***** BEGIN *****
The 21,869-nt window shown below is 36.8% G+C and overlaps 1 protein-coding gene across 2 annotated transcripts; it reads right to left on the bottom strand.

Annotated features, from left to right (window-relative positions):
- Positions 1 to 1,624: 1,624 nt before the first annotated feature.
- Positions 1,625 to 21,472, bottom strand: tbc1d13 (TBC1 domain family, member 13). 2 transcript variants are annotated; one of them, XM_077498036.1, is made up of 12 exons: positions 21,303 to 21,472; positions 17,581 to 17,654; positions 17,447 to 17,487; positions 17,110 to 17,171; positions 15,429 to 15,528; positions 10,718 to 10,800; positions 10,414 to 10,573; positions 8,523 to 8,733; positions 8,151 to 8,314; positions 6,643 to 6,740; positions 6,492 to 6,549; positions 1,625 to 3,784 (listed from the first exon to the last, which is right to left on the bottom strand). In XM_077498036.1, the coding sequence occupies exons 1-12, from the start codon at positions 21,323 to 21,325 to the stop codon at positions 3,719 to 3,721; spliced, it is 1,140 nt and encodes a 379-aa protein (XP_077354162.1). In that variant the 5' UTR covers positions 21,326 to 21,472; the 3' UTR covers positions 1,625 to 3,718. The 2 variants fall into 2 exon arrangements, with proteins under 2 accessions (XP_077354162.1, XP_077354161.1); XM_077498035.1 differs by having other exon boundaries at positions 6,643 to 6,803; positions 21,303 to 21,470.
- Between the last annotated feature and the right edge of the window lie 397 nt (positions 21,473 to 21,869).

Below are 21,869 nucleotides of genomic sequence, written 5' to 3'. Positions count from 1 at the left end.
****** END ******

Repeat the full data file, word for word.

The 21,869-nt window shown below is 36.8% G+C and overlaps 1 protein-coding gene across 2 annotated transcripts; it reads right to left on the bottom strand.

Annotated features, from left to right (window-relative positions):
- Positions 1 to 1,624: 1,624 nt before the first annotated feature.
- Positions 1,625 to 21,472, bottom strand: tbc1d13 (TBC1 domain family, member 13). 2 transcript variants are annotated; one of them, XM_077498036.1, is made up of 12 exons: positions 21,303 to 21,472; positions 17,581 to 17,654; positions 17,447 to 17,487; positions 17,110 to 17,171; positions 15,429 to 15,528; positions 10,718 to 10,800; positions 10,414 to 10,573; positions 8,523 to 8,733; positions 8,151 to 8,314; positions 6,643 to 6,740; positions 6,492 to 6,549; positions 1,625 to 3,784 (listed from the first exon to the last, which is right to left on the bottom strand). In XM_077498036.1, the coding sequence occupies exons 1-12, from the start codon at positions 21,323 to 21,325 to the stop codon at positions 3,719 to 3,721; spliced, it is 1,140 nt and encodes a 379-aa protein (XP_077354162.1). In that variant the 5' UTR covers positions 21,326 to 21,472; the 3' UTR covers positions 1,625 to 3,718. The 2 variants fall into 2 exon arrangements, with proteins under 2 accessions (XP_077354162.1, XP_077354161.1); XM_077498035.1 differs by having other exon boundaries at positions 6,643 to 6,803; positions 21,303 to 21,470.
- Between the last annotated feature and the right edge of the window lie 397 nt (positions 21,473 to 21,869).

Below are 21,869 nucleotides of genomic sequence, written 5' to 3'. Positions count from 1 at the left end.